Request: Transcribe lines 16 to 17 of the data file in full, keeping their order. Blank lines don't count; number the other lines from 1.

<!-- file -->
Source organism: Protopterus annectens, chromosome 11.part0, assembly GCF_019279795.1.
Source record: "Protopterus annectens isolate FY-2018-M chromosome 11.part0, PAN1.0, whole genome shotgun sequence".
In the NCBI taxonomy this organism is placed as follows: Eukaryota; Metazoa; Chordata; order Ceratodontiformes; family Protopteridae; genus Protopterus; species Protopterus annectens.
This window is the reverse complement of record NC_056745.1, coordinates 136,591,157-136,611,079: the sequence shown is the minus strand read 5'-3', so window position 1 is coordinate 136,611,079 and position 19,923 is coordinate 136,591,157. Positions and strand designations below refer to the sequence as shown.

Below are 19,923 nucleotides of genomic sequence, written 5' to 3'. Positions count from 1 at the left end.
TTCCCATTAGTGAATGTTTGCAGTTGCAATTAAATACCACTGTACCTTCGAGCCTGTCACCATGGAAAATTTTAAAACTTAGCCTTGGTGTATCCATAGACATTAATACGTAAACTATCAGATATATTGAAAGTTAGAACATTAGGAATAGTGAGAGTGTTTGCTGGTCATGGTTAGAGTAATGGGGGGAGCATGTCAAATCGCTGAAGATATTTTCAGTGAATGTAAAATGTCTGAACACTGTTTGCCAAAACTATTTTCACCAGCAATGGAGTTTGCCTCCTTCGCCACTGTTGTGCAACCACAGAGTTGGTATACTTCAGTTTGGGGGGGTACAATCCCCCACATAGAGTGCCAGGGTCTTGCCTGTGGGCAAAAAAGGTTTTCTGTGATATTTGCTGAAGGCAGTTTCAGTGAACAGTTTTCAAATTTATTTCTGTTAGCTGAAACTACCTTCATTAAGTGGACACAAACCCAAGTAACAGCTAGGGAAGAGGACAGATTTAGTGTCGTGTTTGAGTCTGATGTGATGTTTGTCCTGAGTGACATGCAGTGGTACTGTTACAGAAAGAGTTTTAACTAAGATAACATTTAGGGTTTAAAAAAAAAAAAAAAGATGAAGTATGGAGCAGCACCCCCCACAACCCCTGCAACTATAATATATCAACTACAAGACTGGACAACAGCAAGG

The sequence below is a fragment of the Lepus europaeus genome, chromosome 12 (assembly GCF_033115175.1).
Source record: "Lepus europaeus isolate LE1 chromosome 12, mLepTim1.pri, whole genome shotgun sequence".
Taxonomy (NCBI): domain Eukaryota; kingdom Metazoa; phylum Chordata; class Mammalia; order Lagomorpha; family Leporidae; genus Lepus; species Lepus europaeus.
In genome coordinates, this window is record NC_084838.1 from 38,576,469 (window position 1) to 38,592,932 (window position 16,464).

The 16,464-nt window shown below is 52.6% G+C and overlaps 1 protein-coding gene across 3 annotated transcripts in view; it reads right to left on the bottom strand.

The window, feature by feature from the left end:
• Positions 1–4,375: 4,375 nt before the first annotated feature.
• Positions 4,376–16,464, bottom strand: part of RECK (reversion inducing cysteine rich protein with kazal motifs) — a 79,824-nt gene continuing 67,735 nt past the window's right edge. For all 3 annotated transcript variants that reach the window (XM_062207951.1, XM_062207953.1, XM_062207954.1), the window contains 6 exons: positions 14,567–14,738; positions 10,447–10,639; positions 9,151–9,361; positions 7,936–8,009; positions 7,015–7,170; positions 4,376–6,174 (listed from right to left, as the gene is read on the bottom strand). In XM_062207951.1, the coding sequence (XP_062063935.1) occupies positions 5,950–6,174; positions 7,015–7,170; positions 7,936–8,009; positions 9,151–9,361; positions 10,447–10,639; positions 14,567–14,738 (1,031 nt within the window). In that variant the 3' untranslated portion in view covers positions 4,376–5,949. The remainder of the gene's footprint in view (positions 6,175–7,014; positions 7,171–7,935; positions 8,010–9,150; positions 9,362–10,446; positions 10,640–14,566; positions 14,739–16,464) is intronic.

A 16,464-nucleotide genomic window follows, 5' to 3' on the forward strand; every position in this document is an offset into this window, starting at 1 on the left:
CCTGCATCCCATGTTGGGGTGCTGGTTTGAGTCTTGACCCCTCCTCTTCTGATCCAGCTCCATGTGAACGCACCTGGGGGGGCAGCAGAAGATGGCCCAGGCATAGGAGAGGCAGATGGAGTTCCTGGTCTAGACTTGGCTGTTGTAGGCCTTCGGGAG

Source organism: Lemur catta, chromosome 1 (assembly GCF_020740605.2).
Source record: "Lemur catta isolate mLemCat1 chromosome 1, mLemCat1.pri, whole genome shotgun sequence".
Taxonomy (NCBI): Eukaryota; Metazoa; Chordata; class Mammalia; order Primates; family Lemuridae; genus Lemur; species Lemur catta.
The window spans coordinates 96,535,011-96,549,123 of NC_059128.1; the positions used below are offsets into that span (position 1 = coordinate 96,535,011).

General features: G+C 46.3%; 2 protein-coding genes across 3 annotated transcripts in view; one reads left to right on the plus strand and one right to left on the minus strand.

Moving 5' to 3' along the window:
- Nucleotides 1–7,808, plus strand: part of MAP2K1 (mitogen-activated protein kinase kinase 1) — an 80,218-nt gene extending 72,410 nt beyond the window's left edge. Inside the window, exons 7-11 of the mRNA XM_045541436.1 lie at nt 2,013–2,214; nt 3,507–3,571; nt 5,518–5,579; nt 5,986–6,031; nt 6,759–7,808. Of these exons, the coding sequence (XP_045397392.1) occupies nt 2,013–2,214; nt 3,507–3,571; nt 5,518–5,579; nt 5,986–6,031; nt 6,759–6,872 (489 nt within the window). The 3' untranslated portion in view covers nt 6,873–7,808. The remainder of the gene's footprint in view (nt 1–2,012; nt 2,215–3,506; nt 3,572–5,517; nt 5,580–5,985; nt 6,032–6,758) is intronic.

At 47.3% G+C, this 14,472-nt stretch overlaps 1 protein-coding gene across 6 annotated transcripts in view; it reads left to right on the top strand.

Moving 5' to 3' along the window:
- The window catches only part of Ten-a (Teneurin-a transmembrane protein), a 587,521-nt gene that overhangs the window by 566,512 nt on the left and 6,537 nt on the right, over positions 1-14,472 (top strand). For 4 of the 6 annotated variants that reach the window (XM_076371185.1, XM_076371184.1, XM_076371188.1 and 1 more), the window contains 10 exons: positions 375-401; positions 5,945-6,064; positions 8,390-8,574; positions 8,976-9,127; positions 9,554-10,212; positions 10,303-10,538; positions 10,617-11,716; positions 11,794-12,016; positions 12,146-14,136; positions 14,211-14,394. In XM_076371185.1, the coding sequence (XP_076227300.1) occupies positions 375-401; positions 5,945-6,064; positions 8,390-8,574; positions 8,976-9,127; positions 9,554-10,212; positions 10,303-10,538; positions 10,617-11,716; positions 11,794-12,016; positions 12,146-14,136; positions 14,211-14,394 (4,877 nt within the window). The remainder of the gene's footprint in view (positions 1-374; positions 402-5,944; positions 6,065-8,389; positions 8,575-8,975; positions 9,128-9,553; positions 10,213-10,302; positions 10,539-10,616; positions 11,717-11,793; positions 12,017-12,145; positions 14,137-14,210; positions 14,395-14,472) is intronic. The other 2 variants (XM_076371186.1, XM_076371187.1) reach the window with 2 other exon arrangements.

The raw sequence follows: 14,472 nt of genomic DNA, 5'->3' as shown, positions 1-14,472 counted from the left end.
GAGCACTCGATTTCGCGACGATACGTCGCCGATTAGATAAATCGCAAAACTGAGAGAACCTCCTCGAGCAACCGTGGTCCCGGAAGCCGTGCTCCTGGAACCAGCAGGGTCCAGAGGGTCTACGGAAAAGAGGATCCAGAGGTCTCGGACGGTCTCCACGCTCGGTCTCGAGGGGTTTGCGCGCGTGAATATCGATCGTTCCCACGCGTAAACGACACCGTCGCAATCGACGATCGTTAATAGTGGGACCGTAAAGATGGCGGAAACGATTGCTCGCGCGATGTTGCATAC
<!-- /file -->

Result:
CCTGCATCCCATGTTGGGGTGCTGGTTTGAGTCTTGACCCCTCCTCTTCTGATCCAGCTCCATGTGAACGCACCTGGGGGGGCAGCAGAAGATGGCCCAGGCATAGGAGAGGCAGATGGAGTTCCTGGTCTAGACTTGGCTGTTGTAGGCCTTCGGGAG

Source organism: Lemur catta, chromosome 1 (assembly GCF_020740605.2).